letting goGrowing Up Girl is now available on KSKQ.ORG! Four hundred people came out to hear six local woman tell creative, compelling, vulnerable stories of growing up female. Now you can hear the stories and the music from last night’s event at KSKQ. The evening will be broadcast Saturday, December 10th at 2pm or go to the following  link and download. A special thank you to storytellers Julie Gillis, Jessica De Nova, Alicia Hwang, Lora Phillippi, Ana Byers, and Nancy Linton. Also grateful to Ava DeRosier, Kimberly StarKey, Daisy Schmeling, Grace and Joseph Yaconelli for music.

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Our winter Hearth event will seek to counter some of the misogyny present within the rhetoric of the recent presidential campaign by focusing on the stories of women. Titled “Growing Up Girl,” six local women will share personal stories of growing up female. Proceeds from the event will benefit Stories Alive–an arts-integrated literacy instruction organization in Southern Oregon. Storytellers include Julie Gillis, Teresa Cisneros, Ana Byers, Nancy Linton, and Alicia Hwang. Our December 8th Hearth event will happen from 7 to 9pm at Temple Emek Shalom(1800 E. Main St.) in Ashland, Oregon. This event is open to all ages. Please bring your sons and daughters!

2016-04-09-16-21-09It started with a series of messages from local community members asking The Hearth to hold a gathering to help people process their fears following the November 8th, presidential election. Mark Yaconelli posted an announcement inviting the community to gather for “Hopes, Fears, and Tears” a post-election conversation. People from across the political spectrum were encouraged to attend. Over 200 people showed up at First Presbyterian Church in Ashland. After a Leonard Cohen song by Gene Burnett, Mark invited people to get into groups of four. Participants were told the evening would be a time of listening, not political debate. Questions would be asked and each participant invited to respond with other group members simply listening (without interruption, or questions, or debate). When a person finished speaking, the other members of the group were asked to respond simply by saying, “Thank you,” then the next group member would share their experience.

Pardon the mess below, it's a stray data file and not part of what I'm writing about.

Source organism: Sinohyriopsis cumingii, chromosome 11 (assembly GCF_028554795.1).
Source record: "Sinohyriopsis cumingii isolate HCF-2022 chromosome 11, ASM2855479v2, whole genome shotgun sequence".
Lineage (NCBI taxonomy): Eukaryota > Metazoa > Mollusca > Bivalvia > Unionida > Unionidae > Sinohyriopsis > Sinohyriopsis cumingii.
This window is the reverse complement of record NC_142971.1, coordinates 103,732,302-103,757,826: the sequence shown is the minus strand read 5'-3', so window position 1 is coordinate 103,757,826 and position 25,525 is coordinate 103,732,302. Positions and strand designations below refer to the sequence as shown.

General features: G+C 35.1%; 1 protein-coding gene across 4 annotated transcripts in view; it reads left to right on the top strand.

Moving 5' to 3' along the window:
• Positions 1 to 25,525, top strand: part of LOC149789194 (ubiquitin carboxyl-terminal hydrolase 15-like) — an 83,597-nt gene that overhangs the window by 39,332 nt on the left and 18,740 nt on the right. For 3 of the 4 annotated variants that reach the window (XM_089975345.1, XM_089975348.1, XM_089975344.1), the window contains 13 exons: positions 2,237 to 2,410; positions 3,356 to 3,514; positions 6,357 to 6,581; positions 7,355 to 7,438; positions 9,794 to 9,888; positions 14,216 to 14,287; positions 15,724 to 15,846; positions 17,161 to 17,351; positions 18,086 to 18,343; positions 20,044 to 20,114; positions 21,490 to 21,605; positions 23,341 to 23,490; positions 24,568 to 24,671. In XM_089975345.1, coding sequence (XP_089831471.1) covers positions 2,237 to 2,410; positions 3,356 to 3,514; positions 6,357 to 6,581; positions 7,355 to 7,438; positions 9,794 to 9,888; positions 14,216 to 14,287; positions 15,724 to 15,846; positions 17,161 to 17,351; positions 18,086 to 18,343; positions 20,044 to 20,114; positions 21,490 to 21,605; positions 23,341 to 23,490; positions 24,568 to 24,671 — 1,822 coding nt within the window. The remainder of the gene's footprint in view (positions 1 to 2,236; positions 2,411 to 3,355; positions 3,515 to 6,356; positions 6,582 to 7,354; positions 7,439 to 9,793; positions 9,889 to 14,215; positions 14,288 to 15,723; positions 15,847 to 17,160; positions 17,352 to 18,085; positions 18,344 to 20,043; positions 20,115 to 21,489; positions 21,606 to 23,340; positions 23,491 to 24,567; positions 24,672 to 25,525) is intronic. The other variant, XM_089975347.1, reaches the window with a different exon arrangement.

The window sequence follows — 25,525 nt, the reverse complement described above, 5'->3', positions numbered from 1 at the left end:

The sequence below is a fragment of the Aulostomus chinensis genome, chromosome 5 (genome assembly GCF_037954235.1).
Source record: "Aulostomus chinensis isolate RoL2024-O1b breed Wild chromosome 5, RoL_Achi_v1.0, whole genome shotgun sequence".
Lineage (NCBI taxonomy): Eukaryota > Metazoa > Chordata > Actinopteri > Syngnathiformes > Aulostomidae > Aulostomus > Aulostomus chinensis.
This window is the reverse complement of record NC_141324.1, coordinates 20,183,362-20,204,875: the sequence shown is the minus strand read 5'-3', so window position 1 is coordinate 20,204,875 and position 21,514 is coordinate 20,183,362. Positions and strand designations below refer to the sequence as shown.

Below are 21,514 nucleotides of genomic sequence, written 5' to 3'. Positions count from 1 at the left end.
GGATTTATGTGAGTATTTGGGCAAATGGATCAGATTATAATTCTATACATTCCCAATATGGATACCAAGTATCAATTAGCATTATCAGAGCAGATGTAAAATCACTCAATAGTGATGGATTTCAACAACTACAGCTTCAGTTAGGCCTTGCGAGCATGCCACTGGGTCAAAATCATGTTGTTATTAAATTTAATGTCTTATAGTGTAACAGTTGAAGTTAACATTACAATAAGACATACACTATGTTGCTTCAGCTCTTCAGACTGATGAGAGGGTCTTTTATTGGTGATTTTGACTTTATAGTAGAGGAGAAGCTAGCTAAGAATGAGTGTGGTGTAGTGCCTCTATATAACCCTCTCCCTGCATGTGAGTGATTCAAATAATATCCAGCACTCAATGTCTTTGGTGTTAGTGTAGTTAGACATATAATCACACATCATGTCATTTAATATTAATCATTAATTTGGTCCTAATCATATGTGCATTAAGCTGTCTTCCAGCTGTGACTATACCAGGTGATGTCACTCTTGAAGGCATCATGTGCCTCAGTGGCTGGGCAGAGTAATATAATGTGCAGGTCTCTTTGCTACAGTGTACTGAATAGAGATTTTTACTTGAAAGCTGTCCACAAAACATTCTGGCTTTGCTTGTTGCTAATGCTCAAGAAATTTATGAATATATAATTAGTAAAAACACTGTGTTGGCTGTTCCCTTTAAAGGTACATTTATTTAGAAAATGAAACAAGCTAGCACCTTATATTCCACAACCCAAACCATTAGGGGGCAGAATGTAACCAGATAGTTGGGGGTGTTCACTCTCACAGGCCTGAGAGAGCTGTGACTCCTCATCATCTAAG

There were four questions that people were asked to respond to: Read more

susan-rochesterThe Hearth produced a special event at Umpqua Community College to help the healing process in Douglas County following the one year anniversary of the shooting at Umpqua Community College. Six local community members shared stories of generosity, kindness, and compassion that took place in the wake of the tragedy. This was the culmination of a one year project directed by Hearth founder Mark Yaconelli that used a variety of story collection strategies to promote healing following the trauma of the shooting. You can read about the live storytelling event here.